“A prisoner who has been removed from association … shall not be subject to such removal for a period in excess of 72 hours from the time of the order, except where the Scottish Ministers have granted written authority … prior to the expiry of the said period of 72 hours.”
Three of the orders made authorising prolongation of Shahid’s segregation were made by the Scottish Ministers after the expiration of this 72-hour limit.
The lower courts considered that such delays did not impact upon the validity of the orders that authorised continued segregation. Importance was placed upon the relatively limited extent to which the orders were late (17, 44 and 47 hours) and the fact that the purpose of the reviews, to ensure that segregation was maintained for only as long as necessary, was not frustrated by such limited delays.
Lord Reed, adopting an alternative construction of the Prison Rules, held that any order made after the expiration of the 72-hour period was automatically invalid (see paragraphs 15-18 of the judgment). His conclusion that the late orders authorising continued segregation of the appellant were invalid, and that a period of 14 months of segregation therefore had no legal basis, is important in the context of the Article 8 challenge.
The Scottish Ministers accepted that the placement of the appellant in solitary confinement was an interference with his right to respect for private life under Article 8. Consequently, it was for them to show that the measure was in accordance with the law, in pursuance of a legitimate aim, and a proportionate interference in light of the pursued aim.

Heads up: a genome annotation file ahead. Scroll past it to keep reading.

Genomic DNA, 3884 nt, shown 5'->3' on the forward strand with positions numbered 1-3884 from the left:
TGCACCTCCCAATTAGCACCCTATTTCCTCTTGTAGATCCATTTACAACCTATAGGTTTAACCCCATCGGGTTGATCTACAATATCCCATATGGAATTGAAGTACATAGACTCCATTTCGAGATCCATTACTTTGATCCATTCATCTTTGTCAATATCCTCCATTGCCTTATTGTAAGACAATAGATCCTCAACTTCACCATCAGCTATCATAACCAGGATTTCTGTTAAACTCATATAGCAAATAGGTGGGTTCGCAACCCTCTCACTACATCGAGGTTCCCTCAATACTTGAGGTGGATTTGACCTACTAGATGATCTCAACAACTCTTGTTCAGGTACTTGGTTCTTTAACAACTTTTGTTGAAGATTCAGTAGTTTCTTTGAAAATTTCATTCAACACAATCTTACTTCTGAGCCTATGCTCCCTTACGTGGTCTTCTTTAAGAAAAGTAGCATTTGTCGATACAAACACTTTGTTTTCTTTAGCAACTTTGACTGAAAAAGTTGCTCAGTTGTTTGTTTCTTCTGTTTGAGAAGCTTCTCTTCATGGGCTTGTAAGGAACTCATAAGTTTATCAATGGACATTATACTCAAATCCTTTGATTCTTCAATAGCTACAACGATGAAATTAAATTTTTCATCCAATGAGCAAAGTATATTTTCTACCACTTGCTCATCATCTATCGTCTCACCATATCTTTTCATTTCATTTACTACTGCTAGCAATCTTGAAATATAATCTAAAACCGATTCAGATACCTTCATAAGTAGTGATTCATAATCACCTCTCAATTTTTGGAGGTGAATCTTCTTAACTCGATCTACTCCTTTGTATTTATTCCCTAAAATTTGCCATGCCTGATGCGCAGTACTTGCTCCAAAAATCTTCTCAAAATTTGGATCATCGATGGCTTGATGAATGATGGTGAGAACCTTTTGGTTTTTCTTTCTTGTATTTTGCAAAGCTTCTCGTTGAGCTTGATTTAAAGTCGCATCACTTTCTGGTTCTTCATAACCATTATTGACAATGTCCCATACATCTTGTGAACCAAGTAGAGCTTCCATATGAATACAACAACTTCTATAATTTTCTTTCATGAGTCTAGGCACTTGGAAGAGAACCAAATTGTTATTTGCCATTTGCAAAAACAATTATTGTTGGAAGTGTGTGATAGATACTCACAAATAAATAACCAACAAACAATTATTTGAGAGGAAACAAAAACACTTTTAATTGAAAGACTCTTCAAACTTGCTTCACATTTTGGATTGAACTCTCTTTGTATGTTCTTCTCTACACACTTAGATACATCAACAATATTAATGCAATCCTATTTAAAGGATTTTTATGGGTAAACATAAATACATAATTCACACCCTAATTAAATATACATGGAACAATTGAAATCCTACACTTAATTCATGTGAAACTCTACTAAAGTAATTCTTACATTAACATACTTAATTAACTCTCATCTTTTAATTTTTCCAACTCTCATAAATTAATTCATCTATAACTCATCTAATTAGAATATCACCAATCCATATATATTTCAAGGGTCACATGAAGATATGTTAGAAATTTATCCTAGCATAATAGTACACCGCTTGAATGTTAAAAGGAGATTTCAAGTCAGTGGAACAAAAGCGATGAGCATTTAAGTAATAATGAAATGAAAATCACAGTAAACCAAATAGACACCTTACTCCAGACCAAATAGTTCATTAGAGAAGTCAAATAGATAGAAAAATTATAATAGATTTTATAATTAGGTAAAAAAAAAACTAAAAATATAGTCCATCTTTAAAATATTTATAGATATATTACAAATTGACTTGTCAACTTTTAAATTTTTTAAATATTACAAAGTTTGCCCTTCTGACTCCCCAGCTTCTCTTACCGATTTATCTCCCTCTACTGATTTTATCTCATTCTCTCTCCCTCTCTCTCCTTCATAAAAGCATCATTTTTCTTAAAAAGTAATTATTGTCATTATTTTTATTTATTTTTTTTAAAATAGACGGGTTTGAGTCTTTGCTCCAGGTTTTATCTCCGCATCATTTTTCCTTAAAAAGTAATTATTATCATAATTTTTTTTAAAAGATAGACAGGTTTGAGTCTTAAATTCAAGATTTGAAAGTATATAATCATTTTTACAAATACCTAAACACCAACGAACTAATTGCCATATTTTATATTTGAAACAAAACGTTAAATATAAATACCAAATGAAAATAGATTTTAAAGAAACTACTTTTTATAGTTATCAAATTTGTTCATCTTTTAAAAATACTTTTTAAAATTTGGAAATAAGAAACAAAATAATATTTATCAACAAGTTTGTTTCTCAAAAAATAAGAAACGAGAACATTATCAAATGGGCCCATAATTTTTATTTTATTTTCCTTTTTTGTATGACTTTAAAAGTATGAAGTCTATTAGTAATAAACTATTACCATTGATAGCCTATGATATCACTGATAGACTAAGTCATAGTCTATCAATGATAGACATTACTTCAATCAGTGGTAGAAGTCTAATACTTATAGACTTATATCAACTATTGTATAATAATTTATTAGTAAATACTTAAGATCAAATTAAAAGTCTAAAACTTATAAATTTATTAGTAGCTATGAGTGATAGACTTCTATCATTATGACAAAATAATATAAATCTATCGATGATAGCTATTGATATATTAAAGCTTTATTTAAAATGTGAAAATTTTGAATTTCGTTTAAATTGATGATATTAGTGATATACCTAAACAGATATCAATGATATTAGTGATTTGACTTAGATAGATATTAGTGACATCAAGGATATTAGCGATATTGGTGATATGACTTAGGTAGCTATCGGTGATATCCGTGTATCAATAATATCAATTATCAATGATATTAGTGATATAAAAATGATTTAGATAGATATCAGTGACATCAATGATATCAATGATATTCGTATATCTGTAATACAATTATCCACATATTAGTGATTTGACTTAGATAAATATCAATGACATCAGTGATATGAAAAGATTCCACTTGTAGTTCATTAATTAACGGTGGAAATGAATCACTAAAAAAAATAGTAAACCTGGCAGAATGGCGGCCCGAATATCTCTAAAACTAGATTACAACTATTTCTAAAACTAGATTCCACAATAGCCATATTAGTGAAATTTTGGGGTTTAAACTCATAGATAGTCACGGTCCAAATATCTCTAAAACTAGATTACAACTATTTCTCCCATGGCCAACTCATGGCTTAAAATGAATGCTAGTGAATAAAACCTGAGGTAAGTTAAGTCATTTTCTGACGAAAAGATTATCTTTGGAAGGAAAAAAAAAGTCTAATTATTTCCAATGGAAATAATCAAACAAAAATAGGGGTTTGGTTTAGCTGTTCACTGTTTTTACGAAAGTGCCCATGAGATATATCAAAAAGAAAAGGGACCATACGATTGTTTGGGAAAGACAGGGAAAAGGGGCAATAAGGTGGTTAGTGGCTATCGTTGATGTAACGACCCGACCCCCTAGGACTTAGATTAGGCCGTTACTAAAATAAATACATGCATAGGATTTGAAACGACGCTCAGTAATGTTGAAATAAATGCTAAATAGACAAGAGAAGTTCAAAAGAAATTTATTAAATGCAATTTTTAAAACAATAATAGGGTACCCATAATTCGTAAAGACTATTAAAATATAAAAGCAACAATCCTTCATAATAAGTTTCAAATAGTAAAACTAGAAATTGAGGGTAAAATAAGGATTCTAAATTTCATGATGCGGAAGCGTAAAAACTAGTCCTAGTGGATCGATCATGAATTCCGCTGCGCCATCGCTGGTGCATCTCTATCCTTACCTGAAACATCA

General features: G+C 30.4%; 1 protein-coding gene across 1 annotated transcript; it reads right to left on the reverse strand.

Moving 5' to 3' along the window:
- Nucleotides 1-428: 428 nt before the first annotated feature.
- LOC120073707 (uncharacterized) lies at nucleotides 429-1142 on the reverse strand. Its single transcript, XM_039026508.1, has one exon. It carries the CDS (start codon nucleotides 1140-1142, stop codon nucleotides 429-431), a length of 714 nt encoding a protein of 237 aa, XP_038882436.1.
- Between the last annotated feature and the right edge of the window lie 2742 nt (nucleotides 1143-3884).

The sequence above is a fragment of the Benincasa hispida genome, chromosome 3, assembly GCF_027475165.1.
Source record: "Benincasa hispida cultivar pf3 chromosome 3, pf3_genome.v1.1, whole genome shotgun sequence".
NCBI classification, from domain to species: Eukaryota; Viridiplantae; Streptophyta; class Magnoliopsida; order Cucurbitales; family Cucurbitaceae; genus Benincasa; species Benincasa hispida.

Lord Reed was quick to point out that his previous conclusion, that the late authorisations had rendered invalid the subsequent segregation, would result in certain periods of the segregation not being “in accordance with the law”. Accordingly, such periods of segregation could not be justified under Article 8(2).
Lord Reed went on to consider that the appropriate prison authorities had not always been independently making the decisions to continue the segregation of the appellant but instead, on some occasions, had been unduly influenced by the decisions and recommendations of a non-statutory advisory body. The need for a statutory decision making power to be exercised by the individual, or body, that has been conferred such a power had not been satisfied (see R v. Deputy Governor of Parkhurst Prison Ex p Hague,  1 AC 58). Accordingly, there was a failure to satisfy the lawfulness criterion within Article 8(2).
The Supreme Court moved on to consider the proportionality of Shahid’s continued segregation. The lower courts, in holding that the continued segregation was proportionate, opined that it was the only practicable way of dealing with the threats made against the appellant. The Supreme Court, on the other hand, listed a number of potential alternatives to solitary confinement that could have achieved the aim of protecting the appellant from attacks, including relocating the appellant to another UK prison. Irrespective of such alternatives, the Supreme Court decided that earlier steps could have been taken to promote Shahid’s reintegration. A plan to reintegrate the prisoner had only been developed after four and a half years of almost continuous segregation. Failure to take such steps resulted in the segregation being disproportionate and a violation of Article 8.